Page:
Oburoni in Ghana

With my official start day delayed until Friday, I had the opportunity on Friday to accompany WUSC and my new friend and Leave for Change co-volunteer Stephanie to her assignment in Somanya, Eastern Region, Ghana.  I appreciated the invite and the opportunity to see a side of Ghana during my short stay. 

The Eastern Region gave birth to Ghana’s cocoa industry, of which you may know Ghana is the second leading producer in the world.   My family can expect me to return with some cocoa! I am told Somanya is Ghana’s largest producer of mangos as evident from the piles of mangoes at stalls along the road as well as the numberous plantations we passed along the road.  The mangoes hang from their trees on vines and I should mention that these are not like the mangoes we see in Canada, they are much larger and one could be a meal for a few people. 

The drive took us into the hills north of Accra and through a number of villages.  These were the first villages where I saw this type of building, 

After visiting Mt Mary Catholic Demonstration Schools where Stephanie would be working, we ventured into town to drop her at her hotel before heading back to Accra.  While at the hotel, a marching band of local children could be seen parading down the side street near the hotel when the leader who was playing a bucket drum suddenly stopped to stare at us.  His band followed his lead.  And so, what is Oburoni to do…except to also stop what we are doing and wave.  He waved his tree-branch drumstick wildly and smiled his broad white smile.  He band again followed his lead.  We replied with equal enthusiam.  Satisfied, their leader returned to his marching band drumming and they proceeded on their way, still smiling.  Another moment towards international cooperation and world peace.  There is a lot to be learned from the children of the world.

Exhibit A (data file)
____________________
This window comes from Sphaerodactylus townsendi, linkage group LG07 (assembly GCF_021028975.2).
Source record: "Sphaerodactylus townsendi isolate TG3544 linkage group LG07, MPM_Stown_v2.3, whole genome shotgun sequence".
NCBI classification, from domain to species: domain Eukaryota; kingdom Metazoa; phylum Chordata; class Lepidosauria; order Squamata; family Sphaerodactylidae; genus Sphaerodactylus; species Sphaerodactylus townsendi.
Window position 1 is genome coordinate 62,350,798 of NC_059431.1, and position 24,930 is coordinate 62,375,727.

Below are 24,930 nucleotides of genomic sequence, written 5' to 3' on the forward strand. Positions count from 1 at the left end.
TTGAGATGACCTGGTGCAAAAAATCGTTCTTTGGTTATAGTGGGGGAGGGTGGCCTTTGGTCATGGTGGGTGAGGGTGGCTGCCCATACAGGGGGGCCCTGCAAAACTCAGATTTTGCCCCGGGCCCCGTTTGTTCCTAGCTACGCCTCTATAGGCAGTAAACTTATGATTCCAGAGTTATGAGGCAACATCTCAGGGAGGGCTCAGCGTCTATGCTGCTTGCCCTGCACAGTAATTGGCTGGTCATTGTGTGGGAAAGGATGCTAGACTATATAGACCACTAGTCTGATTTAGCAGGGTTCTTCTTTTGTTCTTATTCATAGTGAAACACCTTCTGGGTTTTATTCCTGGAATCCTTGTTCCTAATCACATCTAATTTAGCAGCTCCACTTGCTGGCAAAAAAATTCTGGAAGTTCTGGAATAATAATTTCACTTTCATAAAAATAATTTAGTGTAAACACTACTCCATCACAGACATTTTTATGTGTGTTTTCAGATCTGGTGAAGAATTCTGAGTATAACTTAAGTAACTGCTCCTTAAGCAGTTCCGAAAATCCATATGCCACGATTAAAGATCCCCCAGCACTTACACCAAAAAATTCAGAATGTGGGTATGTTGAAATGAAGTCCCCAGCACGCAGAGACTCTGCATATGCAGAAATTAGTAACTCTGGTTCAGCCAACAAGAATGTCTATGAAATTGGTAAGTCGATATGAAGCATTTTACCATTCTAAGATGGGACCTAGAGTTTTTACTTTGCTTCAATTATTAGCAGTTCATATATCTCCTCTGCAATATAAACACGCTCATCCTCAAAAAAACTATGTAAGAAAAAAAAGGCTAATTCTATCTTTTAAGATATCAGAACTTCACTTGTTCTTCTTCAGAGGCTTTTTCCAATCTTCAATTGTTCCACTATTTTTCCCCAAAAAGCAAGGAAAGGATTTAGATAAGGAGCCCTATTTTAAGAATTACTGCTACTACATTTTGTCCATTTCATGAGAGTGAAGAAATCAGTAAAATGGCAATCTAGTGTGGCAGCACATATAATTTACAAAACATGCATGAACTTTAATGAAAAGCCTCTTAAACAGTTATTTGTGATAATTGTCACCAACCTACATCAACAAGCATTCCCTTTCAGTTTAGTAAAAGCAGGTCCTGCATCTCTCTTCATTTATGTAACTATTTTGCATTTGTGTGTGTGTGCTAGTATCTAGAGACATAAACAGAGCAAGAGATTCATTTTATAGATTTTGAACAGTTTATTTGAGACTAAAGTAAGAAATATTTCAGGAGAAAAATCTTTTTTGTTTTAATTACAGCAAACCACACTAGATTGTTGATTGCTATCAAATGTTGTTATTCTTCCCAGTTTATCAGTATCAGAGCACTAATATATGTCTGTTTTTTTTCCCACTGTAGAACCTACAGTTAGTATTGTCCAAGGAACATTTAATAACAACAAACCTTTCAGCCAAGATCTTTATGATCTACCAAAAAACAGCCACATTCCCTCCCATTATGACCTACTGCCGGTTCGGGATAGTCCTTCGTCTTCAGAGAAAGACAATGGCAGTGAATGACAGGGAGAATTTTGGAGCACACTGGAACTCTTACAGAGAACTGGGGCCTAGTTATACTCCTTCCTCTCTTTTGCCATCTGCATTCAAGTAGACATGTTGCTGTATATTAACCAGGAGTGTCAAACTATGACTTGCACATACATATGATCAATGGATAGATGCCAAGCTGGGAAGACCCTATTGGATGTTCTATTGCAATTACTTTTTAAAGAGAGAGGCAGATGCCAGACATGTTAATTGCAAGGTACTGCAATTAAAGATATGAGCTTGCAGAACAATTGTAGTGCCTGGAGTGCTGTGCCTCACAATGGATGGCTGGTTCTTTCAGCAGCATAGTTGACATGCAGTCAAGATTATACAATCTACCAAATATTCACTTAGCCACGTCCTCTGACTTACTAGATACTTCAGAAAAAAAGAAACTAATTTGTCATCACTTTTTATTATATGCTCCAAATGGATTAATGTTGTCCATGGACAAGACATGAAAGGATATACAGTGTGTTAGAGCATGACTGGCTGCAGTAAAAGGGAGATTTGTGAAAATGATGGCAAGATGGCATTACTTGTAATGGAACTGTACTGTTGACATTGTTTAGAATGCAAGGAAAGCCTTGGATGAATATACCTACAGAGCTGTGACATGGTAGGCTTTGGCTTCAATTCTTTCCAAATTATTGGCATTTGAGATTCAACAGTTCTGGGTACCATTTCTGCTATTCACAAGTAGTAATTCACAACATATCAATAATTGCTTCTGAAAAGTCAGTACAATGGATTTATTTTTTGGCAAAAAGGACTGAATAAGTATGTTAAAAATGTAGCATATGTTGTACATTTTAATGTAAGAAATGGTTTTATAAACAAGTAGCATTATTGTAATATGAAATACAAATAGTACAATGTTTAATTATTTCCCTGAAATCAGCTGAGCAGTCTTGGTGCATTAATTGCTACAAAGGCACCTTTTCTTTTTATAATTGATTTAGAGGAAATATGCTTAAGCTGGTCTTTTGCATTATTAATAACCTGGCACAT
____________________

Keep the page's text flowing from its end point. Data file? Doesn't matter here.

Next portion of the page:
Your friend,  Oburoni  🙂


6 thoughts on “Oburoni in Ghana

  1. Wonderful story. The children of today will someday be our leaders and yes, there is so much we can learn from them. World peace, I wonder what that would look like? We can only dream for now.

    • hi Sarah,
      Obronie is twi for “white person” or “stranger” and it is a common greeting one will receive in Ghana because people do not know my name but want to say hello so they will call “Obronie!”. Sometimes I will reply in twi (which makes them chuckle), sometimes I will wave and smile, other times I will say Hi, or good evening. Stephen is well and passes along his good wishes!

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